Mange in Dogs,Meaning, Treatment and Prevention

Mange is a skin disease that affects mammals caused by microscopic mites that burrow into skin

Mange, skin disease of animals caused by mite infestations, characterized by inflammation, itching, thickening of the skin, and hair loss. The most severe form of mange is caused by varieties of the mite Sarcoptes scabiei, which also causes human scabies. Some form of mange is known in all domestic animals, although many varieties of mange mites infest only one species. They are transmitted between animals by direct contact and by objects that have been in contact with infested animals. Most forms of mange are treatable

Mange is a type of skin disease caused by parasitic mites.Because various species of mites also infect plants, birds and reptiles, the term “mange”, or colloquially “the mange”, suggesting poor condition of the skin and fur due to the infection, is sometimes reserved for pathological mite-infestation of nonhuman mammals. Thus, mange includes mite-associated skin disease in domestic mammals (cats and dogs), in livestock (such as sheep scab), and in wild mammals (for example, foxes, coyotes, cougars and wombats).Severe mange caused by mites has been observed in wild bears.Since mites belong to the arachnid subclass Acari (also called Acarina), another term for mite infestation is acariasis.

Parasitic mites that cause mange in mammals embed themselves in either skin or hair follicles in the animal, depending upon their genus. Sarcoptes spp. burrow into skin, while Demodex spp. live in follicles.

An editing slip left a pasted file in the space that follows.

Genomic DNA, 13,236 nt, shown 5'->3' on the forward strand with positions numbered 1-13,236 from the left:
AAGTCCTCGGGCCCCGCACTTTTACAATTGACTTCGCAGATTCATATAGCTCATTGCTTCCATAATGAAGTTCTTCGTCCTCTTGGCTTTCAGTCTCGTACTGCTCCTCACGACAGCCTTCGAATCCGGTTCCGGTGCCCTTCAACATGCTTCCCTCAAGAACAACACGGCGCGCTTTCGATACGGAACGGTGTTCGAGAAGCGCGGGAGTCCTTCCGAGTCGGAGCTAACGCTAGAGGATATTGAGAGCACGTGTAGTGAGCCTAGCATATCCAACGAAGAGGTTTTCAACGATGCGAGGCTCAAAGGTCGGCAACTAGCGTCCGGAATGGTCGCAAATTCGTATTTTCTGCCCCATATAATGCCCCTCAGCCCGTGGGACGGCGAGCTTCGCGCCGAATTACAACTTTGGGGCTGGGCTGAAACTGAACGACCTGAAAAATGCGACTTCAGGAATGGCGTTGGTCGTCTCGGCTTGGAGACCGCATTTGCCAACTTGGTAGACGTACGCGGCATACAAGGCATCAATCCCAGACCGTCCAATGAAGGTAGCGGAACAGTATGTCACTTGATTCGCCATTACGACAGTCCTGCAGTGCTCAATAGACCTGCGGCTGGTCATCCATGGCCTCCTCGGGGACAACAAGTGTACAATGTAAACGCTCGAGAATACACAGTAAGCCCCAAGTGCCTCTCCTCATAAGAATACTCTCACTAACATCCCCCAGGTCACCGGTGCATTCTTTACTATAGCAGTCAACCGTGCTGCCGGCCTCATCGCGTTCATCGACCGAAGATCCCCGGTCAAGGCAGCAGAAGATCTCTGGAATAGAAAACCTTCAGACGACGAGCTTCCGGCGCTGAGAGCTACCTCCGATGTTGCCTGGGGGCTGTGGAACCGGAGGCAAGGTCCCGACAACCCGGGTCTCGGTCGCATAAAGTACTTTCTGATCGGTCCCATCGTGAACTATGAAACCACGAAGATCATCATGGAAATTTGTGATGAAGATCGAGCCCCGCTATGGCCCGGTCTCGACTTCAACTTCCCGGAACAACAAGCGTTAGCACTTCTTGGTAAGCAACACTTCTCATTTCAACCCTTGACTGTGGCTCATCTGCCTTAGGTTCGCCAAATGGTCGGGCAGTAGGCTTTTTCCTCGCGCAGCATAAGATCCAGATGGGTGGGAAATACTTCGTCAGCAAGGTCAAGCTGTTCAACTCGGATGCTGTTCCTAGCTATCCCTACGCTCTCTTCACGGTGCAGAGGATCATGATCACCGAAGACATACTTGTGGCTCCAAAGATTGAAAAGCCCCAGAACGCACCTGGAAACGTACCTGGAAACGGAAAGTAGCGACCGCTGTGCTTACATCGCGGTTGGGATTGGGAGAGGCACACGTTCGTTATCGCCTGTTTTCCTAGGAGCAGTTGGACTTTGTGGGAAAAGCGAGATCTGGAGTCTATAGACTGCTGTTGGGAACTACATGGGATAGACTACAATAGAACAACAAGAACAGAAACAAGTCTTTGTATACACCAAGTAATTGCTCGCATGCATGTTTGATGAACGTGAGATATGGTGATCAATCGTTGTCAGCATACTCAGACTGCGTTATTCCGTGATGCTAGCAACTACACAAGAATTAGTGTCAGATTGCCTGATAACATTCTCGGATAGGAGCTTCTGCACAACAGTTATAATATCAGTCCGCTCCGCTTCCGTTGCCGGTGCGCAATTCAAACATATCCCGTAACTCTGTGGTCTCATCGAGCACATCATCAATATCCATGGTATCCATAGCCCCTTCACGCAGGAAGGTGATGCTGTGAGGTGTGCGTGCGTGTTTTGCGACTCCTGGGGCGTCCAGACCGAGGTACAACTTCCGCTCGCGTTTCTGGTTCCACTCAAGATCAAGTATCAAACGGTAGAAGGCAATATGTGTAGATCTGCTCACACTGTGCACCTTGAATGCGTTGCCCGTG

What Type of Mite: Sarcoptic or Demodectic?

There are two types of mange, and the kind your dog has will depend on which type of mite is causing the problem. Mange is most commonly caused by the sarcoptic mite, Sarcoptes scabiei, or a closely related mite species like Notoedres. This type of mange is called scabies. Your dog can catch these parasites from another animal or from contaminated bedding and give them to you.

Demodectic mites, on the other hand, are naturally present in the roots of your dog’s fur (called hair follicles). They’re passed from mother to pup during the first few days of life. Normally, a dog’s immune system keeps demodectic mites in check. But mange outbreaks can occur if the mite population grows out of control. Mange caused by demodectic mites isn’t contagious

Causes and Symptoms of Sarcoptic Mange